By Karuna Jaggar, Executive Director
Together we are challenging the status quo and working to address and end the breast cancer epidemic. Recently, we’ve achieved some progress together on pressing issues in breast cancer but there’s still much work to be done. I want to make sure you heard the latest updates on our work together, including ending gene patenting, reducing exposures to toxins, and ensuring new treatments benefit women. As you read about our impact, let’s be very clear about one thing: none of this work would be possible without you. Thank you.
Methyl iodide, the pesticide scientists called “one of the most toxic chemicals on earth,” is being pulled from the U.S. market by its manufacturer, Arysta LifeScience Corporation in response to activist pressure. BCAction joined farmworkers, rural high school students, parents, farmers and thousands of other activists in challenging the undue influence of the pesticide industry on government and public health. Supporters like you made this victory of prevention through precaution possible.
FDA’s Decision on Hormone Disruptor BPA
After years of stalling, the U.S. Food and Drug Administration (FDA) decided not to ban bisphenol A (BPA), despite mounting evidence that this hormone disruptor is linked to breast cancer and other health problems. Thousands of activists like you have kept the pressure on for years, voicing concern to companies like Campbell’s Soup that use BPA in the lining of canned food and telling the FDA to ban it. Given the limits of random controlled experiments on humans, BCAction follows the evidence that exists and urges precaution when there is evidence of public health harm. The FDA’s failure to act to protect public health continues to put the impossible and unjust burden of avoiding involuntary exposure to toxins on individuals, instead of regulatory agencies and manufacturers. We will continue to push the FDA to follow the precautionary principle and act to protect public health.
We’ve been working with partners for years to increase the FDA’s authority to regulate cosmetics. At the March 27th Congressional hearing “Examining the Current State of Cosmetics,” the cosmetics industry’s perspective dominated, but your emails to Congress ensured that consumers and workers were heard. In coming months, Congress will vote on the User Fee Reauthorization Act that contains cosmetics safety language that does not offer the type of systemic change we want. The current regulatory system needs significant change in order to protect us from harmful ingredients contained in cosmetics; thanks for being in this work for the long haul with us.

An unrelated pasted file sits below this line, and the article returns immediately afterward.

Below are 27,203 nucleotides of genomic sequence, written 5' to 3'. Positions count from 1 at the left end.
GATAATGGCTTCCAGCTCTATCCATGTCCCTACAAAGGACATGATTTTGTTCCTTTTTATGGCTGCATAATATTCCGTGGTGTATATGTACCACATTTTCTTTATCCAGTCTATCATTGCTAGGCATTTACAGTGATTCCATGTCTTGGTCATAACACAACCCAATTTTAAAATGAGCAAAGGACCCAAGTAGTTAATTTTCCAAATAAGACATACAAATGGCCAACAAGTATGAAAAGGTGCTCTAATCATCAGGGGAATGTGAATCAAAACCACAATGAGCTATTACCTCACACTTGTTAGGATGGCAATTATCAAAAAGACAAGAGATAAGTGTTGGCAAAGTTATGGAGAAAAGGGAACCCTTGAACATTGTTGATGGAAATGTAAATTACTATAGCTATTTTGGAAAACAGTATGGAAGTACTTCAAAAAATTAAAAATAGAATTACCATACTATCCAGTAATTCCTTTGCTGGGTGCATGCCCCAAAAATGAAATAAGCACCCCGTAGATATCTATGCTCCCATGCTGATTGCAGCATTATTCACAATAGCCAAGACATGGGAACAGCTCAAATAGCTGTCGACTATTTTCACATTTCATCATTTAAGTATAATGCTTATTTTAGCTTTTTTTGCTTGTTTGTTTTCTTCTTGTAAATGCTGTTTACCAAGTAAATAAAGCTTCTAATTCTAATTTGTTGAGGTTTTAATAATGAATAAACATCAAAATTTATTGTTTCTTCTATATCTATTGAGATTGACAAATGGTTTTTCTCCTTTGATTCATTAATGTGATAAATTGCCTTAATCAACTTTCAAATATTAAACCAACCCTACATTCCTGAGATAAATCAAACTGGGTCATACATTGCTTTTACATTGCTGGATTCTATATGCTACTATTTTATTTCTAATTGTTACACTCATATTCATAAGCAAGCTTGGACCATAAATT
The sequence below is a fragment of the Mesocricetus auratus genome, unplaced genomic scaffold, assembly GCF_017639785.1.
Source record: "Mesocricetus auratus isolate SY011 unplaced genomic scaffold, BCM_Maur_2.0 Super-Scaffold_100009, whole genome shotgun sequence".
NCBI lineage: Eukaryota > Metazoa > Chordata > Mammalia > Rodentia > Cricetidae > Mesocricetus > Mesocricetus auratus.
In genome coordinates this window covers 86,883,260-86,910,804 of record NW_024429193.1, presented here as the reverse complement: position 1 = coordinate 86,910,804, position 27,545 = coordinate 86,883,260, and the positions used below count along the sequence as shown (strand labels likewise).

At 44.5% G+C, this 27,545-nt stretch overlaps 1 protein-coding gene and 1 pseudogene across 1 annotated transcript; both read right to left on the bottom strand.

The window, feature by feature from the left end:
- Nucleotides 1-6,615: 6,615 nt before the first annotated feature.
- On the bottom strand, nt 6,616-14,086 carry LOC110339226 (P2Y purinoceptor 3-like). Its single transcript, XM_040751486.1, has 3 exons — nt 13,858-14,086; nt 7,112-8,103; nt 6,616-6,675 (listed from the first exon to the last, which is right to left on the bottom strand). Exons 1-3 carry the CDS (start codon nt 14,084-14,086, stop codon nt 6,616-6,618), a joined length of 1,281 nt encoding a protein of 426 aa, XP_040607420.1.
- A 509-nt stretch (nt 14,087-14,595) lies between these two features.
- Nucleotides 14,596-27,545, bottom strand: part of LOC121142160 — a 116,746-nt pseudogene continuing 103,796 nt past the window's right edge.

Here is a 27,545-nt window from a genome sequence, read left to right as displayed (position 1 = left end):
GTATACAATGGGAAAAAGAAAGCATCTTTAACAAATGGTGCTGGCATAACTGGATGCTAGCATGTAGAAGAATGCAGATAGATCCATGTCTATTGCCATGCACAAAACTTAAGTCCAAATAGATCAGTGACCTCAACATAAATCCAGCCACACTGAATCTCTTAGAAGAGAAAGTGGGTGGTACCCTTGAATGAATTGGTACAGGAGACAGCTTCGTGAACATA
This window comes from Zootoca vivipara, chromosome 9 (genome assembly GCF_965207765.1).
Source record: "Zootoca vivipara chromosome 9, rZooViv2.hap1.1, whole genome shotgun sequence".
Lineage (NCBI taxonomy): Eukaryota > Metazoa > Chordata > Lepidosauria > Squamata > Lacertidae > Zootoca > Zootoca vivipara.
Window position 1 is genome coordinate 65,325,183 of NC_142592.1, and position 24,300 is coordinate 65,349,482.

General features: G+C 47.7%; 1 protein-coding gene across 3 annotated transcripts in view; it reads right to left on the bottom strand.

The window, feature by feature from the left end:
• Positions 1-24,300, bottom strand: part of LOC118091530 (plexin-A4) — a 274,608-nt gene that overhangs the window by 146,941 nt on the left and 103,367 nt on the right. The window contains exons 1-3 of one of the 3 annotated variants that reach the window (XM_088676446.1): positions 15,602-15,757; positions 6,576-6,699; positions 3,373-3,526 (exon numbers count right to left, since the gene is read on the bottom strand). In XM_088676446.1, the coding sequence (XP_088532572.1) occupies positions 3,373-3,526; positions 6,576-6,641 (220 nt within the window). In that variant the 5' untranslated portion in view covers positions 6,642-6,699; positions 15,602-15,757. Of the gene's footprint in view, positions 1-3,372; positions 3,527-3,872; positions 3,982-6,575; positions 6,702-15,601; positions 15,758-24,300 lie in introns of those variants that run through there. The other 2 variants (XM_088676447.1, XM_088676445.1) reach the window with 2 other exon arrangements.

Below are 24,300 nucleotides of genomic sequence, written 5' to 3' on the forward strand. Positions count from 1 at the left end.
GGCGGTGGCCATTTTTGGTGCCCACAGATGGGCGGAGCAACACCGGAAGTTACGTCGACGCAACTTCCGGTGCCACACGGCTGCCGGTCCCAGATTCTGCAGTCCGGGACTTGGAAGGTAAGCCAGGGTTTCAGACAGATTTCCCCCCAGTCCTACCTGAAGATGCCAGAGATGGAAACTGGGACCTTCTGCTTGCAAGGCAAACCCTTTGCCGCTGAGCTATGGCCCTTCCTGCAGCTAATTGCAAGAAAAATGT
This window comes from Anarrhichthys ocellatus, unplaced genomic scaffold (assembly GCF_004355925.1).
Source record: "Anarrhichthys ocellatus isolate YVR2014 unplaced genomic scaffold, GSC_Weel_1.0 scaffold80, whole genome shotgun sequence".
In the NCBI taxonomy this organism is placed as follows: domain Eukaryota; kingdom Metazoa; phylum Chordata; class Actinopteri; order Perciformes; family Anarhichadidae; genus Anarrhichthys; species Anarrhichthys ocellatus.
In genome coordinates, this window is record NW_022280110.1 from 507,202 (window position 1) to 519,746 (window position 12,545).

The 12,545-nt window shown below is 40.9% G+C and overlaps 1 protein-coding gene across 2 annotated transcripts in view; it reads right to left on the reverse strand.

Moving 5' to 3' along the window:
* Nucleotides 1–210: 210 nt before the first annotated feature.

Breast Cancer Action has consistently opposed gene patents because they limit access to testing, place limits on research, and limit women’s ability to seek second opinion testing. In light of the Supreme Court’s recent Prometheus decision, which ruled that a patent on a medical test was a “law of nature” and not patentable, on March 26th the high court overturned a 2011 Court of Appeals ruling allowing Myriad to patent the “breast cancer genes,” BRCA1 and BRCA2. Our testimony at the U.S. Patent and Trademark Office opposing gene patents and the hundreds of BCAction members who took action on this issue ensure that patient voices are heard, and we are optimistic that the lower court will follow the Prometheus decision and put a stop to human gene patents.
Medical Device Safety Conference
In February, we attended a conference on medical devices sponsored by the National Research Center for Women & Families. We joined activist organizations from across the country to discuss changes in the FDA approval process with Dr. Jeff Shuren, Director of the FDA Center for Devices and Radiological Health. We carried the voices of women at risk of and living with breast cancer about the importance of upholding high standards that put patient interests before corporate profit.
Report Back from San Antonio Breast Cancer Symposium (SABCS)
While there were some practice-changing studies presented this year at the symposium, for the most part they represented modifications in timing and dosage of available therapies – incremental changes only, and nothing game-changing. Read the full update here.
Information & Referrals for People Affected by Breast Cancer
BCAction provides support and education to people around the country affected by breast cancer. Common topics include treatment options like drug therapy, lumpectomies, and mastectomies; resources for people undergoing chemotherapy; drug shortages; and genetic testing options. If you’ve been recently diagnosed, have a friend or family member undergoing treatment, or simply have a question about breast cancer, please contact us toll free at 877.2STOPBC.
Thank you for your support of BCAction. I look forward to continuing to work with you to bring about the change we need to address and end the breast cancer epidemic.